Yesterday we broke free from these screens and headed out into the hot sunshine to hike a path we last undertook a few years ago on a damp(ish) morning.
My memories of the walk were of a long uphill slog on the outward journey, a hot puchero (Canarian stew) in a bar in Teno Alto to escape the chilly damp of the cloud that shrouded the hamlet, and a fantastic downhill return through scented woods and wild flowers.
The weather yesterday could hardly have contrasted more with that memory. The sun shone mercilessly from a sky so blue it defied existence and the air temperature nudged lazily into mid-30º C as midday approached and we arrived in El Palmar.
El Palmar is a beautiful valley in which a very good friend of ours lived for many years. In all the times we’ve visited it, rarely has there been a day when cloud didn’t obscure the upper valley, even when the lower valley basked in sunshine. But yesterday there was not a cloud in sight.
We began to climb the cobbled path which wound its way between cultivated fields, pushing through the overgrown tabaiba and creeping arms of brambles which betray the fact that the path gets little regular usage.
As the gradient of the path grew steeper and the air temperature rose, we sweated our way gradually higher above the valley until we could see, not only the tip of Mount Teide, but the whole of its bulk, flanked by Pico Viejo. Below, the valley spread cloaked in the greens and yellows of vines, potato crops and spurge flowers; the silver threads of scarecrow ribbons tied to poles fluttering in the breeze and reflecting the sun like a frenzy of flash bulbs.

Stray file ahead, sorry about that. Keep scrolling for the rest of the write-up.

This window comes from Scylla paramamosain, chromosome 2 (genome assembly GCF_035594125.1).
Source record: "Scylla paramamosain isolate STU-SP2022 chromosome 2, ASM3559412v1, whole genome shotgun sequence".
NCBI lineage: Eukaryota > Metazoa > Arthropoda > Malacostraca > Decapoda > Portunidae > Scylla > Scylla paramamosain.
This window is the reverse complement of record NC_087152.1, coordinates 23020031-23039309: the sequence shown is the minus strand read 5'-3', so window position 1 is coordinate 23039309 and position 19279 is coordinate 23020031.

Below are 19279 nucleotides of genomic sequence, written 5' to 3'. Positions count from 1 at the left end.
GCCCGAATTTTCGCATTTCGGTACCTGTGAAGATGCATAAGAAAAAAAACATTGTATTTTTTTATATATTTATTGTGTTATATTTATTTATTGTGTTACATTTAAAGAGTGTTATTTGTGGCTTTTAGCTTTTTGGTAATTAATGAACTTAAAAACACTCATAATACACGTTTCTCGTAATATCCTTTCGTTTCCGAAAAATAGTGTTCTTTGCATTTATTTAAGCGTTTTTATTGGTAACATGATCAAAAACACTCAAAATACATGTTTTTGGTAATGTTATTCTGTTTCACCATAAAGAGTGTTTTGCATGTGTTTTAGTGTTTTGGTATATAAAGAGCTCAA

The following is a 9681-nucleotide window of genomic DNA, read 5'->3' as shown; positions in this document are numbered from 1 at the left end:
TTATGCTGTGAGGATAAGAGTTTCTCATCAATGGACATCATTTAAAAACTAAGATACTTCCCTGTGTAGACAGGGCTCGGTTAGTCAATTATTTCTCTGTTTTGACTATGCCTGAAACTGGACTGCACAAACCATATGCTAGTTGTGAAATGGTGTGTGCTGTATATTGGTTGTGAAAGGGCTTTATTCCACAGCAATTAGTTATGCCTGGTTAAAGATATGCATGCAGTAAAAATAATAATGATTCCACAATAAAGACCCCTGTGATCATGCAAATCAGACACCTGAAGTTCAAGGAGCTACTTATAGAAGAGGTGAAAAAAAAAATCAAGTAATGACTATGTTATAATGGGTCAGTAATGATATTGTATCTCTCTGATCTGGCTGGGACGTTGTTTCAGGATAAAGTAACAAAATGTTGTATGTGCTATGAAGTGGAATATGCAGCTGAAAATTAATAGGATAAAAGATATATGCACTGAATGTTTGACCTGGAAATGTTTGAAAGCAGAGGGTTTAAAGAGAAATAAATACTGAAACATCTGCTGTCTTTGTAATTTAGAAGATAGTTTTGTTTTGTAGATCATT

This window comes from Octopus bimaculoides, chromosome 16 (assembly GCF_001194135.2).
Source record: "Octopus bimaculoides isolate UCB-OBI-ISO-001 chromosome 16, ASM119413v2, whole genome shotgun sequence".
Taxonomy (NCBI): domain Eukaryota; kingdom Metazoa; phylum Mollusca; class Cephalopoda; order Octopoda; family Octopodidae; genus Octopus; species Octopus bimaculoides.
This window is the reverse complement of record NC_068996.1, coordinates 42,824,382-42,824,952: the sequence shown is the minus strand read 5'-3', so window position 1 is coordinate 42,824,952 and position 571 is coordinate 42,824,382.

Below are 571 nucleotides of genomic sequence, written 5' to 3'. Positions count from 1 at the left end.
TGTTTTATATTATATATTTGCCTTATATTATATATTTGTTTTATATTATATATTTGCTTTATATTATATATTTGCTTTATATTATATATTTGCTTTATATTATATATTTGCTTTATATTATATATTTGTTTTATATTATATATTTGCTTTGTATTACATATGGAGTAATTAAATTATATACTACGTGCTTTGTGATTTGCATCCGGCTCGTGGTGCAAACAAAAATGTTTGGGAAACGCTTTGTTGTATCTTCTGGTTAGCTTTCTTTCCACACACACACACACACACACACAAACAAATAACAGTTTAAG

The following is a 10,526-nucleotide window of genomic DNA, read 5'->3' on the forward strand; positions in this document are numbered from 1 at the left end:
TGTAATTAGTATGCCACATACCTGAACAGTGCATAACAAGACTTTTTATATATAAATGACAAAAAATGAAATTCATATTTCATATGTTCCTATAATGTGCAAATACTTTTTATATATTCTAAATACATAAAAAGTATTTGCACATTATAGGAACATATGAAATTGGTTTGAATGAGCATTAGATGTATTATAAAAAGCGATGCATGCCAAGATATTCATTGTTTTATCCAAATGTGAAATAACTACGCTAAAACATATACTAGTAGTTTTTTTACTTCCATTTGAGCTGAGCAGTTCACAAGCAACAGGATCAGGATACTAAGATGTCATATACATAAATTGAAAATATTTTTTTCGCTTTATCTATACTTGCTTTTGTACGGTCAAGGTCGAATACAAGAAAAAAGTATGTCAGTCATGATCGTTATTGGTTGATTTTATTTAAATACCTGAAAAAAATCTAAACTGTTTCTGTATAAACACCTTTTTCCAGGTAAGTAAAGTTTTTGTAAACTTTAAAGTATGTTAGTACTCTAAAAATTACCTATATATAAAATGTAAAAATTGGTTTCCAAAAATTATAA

The path levelled out and wound its way through dappled forests where a gentle breeze on our skin felt like cool water to a drowning man. Emerging from the forest, views over the Teno headland opened up, the pyramid of Montaña Vallado clearly visible on the horizon.
We traversed barrancos of rich, emerald pine forests accompanied by the sound of crickets in the grass, kestrels reeling above us and the tinkling of goat bells from a nearby finca.
Finally we arrived in the tiny hamlet of Los Bailaderos in Teno Alto where we bought a slab of local goat’s cheese and retired to a stone wall to enjoy lunch while we gazed over the amazing transformation of one climate zone to another. Flanked by dense green foliage, the edge of the hamlet morphed into a desert of sun scorched grasses which stretched to the horizon above which La Gomera and La Palma floated.
And just as the landscape transformed itself from one zone to another, so the El Palmar to Teno Alto walk changed from one we enjoyed, to one of our favourites.
Seen from Teno Alto, when the sun shines on El Palmar Valley there can be few places on Earth that offer a more breathtaking aspect.